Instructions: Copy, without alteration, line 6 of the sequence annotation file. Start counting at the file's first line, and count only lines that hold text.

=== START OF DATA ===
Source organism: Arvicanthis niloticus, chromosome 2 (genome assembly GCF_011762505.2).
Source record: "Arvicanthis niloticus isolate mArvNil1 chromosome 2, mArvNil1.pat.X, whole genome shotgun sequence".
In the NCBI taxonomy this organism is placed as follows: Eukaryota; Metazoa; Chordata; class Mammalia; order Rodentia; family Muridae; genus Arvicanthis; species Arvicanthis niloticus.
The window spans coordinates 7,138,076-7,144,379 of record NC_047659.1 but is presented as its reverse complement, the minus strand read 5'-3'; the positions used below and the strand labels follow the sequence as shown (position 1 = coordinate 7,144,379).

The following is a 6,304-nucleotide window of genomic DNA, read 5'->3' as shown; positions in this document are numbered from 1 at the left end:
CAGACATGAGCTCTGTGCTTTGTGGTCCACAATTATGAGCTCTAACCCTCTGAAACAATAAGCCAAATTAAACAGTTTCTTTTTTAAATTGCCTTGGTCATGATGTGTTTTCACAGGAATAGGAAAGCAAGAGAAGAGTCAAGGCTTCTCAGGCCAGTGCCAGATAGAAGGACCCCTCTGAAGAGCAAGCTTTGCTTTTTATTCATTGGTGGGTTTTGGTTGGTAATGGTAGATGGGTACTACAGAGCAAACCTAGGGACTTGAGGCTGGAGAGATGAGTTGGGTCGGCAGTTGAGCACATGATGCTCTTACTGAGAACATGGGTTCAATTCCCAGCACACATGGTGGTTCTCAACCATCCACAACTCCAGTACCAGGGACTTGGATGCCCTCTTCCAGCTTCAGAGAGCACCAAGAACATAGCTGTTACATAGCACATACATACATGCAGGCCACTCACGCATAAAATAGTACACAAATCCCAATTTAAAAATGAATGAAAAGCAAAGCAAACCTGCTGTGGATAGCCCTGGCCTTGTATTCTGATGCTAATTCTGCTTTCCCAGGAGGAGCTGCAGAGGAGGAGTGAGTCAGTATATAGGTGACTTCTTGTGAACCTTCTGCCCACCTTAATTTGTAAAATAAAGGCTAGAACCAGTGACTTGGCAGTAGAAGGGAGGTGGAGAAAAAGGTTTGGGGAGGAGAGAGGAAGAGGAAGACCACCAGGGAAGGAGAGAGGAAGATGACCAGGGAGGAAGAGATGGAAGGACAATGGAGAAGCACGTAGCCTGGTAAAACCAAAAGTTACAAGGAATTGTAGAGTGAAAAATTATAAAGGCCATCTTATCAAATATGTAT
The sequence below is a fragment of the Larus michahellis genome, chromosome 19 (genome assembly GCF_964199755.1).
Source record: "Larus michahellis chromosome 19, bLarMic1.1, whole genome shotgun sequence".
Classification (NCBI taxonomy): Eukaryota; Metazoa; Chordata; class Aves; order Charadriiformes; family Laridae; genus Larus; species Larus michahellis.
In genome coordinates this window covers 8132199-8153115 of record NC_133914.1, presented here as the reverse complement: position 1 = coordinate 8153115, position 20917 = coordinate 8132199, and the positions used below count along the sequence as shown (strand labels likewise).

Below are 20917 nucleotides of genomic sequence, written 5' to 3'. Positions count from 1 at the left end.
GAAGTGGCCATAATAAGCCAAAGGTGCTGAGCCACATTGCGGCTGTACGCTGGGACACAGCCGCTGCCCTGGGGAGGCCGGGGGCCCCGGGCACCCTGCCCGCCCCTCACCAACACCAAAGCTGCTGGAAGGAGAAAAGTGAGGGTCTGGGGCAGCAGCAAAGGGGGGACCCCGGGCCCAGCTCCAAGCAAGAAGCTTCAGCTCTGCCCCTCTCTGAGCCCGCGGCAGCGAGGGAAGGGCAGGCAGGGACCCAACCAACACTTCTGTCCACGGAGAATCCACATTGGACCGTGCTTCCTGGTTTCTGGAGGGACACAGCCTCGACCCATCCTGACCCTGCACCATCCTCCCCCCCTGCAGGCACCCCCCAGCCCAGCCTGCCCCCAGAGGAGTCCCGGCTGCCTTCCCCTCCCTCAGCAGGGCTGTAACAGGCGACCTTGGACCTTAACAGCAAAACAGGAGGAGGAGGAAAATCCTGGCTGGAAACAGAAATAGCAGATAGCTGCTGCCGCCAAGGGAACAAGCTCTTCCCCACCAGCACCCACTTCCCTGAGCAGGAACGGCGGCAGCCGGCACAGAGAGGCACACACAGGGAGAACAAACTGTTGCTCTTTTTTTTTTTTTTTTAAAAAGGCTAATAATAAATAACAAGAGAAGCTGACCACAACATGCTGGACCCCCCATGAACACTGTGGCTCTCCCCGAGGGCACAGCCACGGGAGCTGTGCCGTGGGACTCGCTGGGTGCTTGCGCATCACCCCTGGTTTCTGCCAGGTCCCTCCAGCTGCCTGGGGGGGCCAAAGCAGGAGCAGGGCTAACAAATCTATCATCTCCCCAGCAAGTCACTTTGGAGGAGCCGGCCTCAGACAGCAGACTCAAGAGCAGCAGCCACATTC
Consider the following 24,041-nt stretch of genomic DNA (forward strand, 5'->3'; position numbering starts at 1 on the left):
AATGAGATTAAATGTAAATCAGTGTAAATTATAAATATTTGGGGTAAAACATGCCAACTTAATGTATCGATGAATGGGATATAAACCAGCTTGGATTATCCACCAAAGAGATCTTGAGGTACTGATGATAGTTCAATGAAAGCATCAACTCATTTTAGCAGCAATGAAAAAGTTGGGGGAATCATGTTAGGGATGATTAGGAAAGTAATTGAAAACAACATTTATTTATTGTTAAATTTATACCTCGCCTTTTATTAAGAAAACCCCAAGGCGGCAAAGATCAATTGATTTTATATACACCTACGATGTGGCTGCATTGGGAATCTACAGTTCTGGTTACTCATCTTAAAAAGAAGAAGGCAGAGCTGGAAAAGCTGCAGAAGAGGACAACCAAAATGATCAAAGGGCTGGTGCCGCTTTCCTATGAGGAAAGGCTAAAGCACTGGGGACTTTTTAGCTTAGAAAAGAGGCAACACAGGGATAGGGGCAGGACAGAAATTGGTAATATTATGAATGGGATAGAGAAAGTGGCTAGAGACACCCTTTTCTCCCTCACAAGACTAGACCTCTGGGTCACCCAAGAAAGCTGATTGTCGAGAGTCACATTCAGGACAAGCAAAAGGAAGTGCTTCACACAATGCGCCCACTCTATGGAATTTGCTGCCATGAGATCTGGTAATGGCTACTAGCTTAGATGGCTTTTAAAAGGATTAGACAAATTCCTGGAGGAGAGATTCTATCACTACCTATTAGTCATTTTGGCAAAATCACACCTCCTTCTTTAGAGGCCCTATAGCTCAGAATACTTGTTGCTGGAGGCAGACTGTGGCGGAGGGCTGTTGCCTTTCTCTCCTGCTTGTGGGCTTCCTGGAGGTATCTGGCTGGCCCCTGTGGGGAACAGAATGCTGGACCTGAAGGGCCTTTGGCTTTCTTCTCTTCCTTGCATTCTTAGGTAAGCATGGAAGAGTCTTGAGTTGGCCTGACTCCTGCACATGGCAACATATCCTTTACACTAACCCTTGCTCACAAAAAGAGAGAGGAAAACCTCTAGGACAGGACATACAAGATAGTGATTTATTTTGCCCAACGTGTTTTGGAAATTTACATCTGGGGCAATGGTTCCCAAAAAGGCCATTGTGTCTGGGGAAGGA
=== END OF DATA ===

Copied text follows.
CAGACATGAGCTCTGTGCTTTGTGGTCCACAATTATGAGCTCTAACCCTCTGAAACAATAAGCCAAATTAAACAGTTTCTTTTTTAAATTGCCTTGGTCATGATGTGTTTTCACAGGAATAGGAAAGCAAGAGAAGAGTCAAGGCTTCTCAGGCCAGTGCCAGATAGAAGGACCCCTCTGAAGAGCAAGCTTTGCTTTTTATTCATTGGTGGGTTTTGGTTGGTAATGGTAGATGGGTACTACAGAGCAAACCTAGGGACTTGAGGCTGGAGAGATGAGTTGGGTCGGCAGTTGAGCACATGATGCTCTTACTGAGAACATGGGTTCAATTCCCAGCACACATGGTGGTTCTCAACCATCCACAACTCCAGTACCAGGGACTTGGATGCCCTCTTCCAGCTTCAGAGAGCACCAAGAACATAGCTGTTACATAGCACATACATACATGCAGGCCACTCACGCATAAAATAGTACACAAATCCCAATTTAAAAATGAATGAAAAGCAAAGCAAACCTGCTGTGGATAGCCCTGGCCTTGTATTCTGATGCTAATTCTGCTTTCCCAGGAGGAGCTGCAGAGGAGGAGTGAGTCAGTATATAGGTGACTTCTTGTGAACCTTCTGCCCACCTTAATTTGTAAAATAAAGGCTAGAACCAGTGACTTGGCAGTAGAAGGGAGGTGGAGAAAAAGGTTTGGGGAGGAGAGAGGAAGAGGAAGACCACCAGGGAAGGAGAGAGGAAGATGACCAGGGAGGAAGAGATGGAAGGACAATGGAGAAGCACGTAGCCTGGTAAAACCAAAAGTTACAAGGAATTGTAGAGTGAAAAATTATAAAGGCCATCTTATCAAATATGTAT